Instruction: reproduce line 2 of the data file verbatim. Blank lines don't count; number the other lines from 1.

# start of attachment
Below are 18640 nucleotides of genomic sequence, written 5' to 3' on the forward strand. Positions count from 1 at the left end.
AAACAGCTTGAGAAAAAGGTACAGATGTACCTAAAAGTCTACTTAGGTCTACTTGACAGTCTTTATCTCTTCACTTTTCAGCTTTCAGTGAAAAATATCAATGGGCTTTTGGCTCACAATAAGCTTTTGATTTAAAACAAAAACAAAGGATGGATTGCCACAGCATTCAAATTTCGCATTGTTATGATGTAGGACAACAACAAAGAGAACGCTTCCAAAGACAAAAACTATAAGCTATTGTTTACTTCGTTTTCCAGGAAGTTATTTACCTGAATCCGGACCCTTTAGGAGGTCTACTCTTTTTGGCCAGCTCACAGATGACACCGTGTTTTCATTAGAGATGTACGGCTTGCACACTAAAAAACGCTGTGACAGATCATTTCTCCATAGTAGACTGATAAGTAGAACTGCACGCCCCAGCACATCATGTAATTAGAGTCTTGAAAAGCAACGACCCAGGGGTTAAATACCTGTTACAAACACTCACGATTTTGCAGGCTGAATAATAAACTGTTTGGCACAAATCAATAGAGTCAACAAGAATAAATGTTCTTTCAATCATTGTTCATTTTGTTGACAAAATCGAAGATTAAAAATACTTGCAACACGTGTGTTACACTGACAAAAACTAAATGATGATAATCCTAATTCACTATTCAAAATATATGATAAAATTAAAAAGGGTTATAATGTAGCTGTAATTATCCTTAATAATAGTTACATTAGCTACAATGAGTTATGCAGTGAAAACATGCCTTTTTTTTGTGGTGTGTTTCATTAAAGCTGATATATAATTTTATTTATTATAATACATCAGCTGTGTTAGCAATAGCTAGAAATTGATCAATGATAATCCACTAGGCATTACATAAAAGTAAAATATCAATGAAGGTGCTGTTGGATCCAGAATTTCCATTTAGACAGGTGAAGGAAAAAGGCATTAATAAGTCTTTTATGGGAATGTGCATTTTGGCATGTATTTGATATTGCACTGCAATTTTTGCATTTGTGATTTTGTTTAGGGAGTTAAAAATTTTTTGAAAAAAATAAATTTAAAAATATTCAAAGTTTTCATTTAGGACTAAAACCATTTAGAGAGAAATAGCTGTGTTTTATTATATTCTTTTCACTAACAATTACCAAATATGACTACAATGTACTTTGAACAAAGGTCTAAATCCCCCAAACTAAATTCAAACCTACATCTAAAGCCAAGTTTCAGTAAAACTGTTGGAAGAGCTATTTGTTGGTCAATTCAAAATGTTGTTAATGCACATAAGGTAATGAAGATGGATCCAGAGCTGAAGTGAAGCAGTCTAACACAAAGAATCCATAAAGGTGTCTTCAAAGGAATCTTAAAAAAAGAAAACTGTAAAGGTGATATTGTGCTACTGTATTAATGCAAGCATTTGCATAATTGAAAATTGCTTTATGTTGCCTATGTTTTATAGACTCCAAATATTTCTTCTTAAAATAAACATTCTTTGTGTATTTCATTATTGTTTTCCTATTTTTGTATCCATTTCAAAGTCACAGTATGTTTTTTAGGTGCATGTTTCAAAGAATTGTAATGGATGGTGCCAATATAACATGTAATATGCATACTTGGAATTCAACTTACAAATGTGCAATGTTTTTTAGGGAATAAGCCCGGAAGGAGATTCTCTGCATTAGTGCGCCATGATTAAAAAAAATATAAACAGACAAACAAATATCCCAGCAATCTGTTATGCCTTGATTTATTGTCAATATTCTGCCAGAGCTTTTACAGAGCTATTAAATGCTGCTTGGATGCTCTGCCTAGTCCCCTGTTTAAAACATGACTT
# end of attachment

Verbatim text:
AAACAGCTTGAGAAAAAGGTACAGATGTACCTAAAAGTCTACTTAGGTCTACTTGACAGTCTTTATCTCTTCACTTTTCAGCTTTCAGTGAAAAATATCAATGGGCTTTTGGCTCACAATAAGCTTTTGATTTAAAACAAAAACAAAGGATGGATTGCCACAGCATTCAAATTTCGCATTGTTATGATGTAGGACAACAACAAAGAGAACGCTTCCAAAGACAAAAACTATAAGCTATTGTTTACTTCGTTTTCCAGGAAGTTATTTACCTGAATCCGGACCCTTTAGGAGGTCTACTCTTTTTGGCCAGCTCACAGATGACACCGTGTTTTCATTAGAGATGTACGGCTTGCACACTAAAAAACGCTGTGACAGATCATTTCTCCATAGTAGACTGATAAGTAGAACTGCACGCCCCAGCACATCATGTAATTAGAGTCTTGAAAAGCAACGACCCAGGGGTTAAATACCTGTTACAAACACTCACGATTTTGCAGGCTGAATAATAAACTGTTTGGCACAAATCAATAGAGTCAACAAGAATAAATGTTCTTTCAATCATTGTTCATTTTGTTGACAAAATCGAAGATTAAAAATACTTGCAACACGTGTGTTACACTGACAAAAACTAAATGATGATAATCCTAATTCACTATTCAAAATATATGATAAAATTAAAAAGGGTTATAATGTAGCTGTAATTATCCTTAATAATAGTTACATTAGCTACAATGAGTTATGCAGTGAAAACATGCCTTTTTTTTGTGGTGTGTTTCATTAAAGCTGATATATAATTTTATTTATTATAATACATCAGCTGTGTTAGCAATAGCTAGAAATTGATCAATGATAATCCACTAGGCATTACATAAAAGTAAAATATCAATGAAGGTGCTGTTGGATCCAGAATTTCCATTTAGACAGGTGAAGGAAAAAGGCATTAATAAGTCTTTTATGGGAATGTGCATTTTGGCATGTATTTGATATTGCACTGCAATTTTTGCATTTGTGATTTTGTTTAGGGAGTTAAAAATTTTTTGAAAAAAATAAATTTAAAAATATTCAAAGTTTTCATTTAGGACTAAAACCATTTAGAGAGAAATAGCTGTGTTTTATTATATTCTTTTCACTAACAATTACCAAATATGACTACAATGTACTTTGAACAAAGGTCTAAATCCCCCAAACTAAATTCAAACCTACATCTAAAGCCAAGTTTCAGTAAAACTGTTGGAAGAGCTATTTGTTGGTCAATTCAAAATGTTGTTAATGCACATAAGGTAATGAAGATGGATCCAGAGCTGAAGTGAAGCAGTCTAACACAAAGAATCCATAAAGGTGTCTTCAAAGGAATCTTAAAAAAAGAAAACTGTAAAGGTGATATTGTGCTACTGTATTAATGCAAGCATTTGCATAATTGAAAATTGCTTTATGTTGCCTATGTTTTATAGACTCCAAATATTTCTTCTTAAAATAAACATTCTTTGTGTATTTCATTATTGTTTTCCTATTTTTGTATCCATTTCAAAGTCACAGTATGTTTTTTAGGTGCATGTTTCAAAGAATTGTAATGGATGGTGCCAATATAACATGTAATATGCATACTTGGAATTCAACTTACAAATGTGCAATGTTTTTTAGGGAATAAGCCCGGAAGGAGATTCTCTGCATTAGTGCGCCATGATTAAAAAAAATATAAACAGACAAACAAATATCCCAGCAATCTGTTATGCCTTGATTTATTGTCAATATTCTGCCAGAGCTTTTACAGAGCTATTAAATGCTGCTTGGATGCTCTGCCTAGTCCCCTGTTTAAAACATGACTT